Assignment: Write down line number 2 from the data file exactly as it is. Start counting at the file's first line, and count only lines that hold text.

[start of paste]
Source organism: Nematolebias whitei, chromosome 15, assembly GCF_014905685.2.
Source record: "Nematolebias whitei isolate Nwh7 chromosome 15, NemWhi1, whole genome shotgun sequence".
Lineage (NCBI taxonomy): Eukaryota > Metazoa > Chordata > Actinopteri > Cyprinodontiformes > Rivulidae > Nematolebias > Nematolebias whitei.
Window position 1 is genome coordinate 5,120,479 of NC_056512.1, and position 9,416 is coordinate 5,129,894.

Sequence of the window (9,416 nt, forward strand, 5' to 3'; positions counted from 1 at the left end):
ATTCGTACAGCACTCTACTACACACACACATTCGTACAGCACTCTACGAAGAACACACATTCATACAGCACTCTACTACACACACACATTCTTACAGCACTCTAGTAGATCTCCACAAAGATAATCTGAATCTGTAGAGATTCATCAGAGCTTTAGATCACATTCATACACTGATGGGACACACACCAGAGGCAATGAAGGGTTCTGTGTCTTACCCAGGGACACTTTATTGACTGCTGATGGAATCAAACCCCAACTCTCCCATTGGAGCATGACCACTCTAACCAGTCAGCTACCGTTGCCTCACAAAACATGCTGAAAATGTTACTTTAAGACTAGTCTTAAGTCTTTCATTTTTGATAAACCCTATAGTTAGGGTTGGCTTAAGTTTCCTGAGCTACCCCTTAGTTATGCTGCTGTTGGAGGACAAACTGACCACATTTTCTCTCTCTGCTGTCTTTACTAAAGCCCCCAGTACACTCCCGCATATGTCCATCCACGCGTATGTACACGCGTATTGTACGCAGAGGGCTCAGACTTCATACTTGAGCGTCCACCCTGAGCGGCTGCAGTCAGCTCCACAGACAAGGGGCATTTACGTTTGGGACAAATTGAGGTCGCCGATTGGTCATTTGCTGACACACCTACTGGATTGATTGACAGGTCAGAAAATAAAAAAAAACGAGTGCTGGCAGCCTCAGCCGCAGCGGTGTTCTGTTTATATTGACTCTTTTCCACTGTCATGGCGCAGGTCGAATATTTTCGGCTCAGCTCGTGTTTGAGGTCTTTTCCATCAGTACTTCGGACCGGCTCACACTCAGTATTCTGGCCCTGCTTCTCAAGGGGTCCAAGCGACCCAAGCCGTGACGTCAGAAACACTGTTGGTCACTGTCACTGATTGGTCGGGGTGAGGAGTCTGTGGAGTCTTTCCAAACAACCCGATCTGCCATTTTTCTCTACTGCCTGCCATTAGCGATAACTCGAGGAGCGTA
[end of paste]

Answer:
Source record: "Nematolebias whitei isolate Nwh7 chromosome 15, NemWhi1, whole genome shotgun sequence".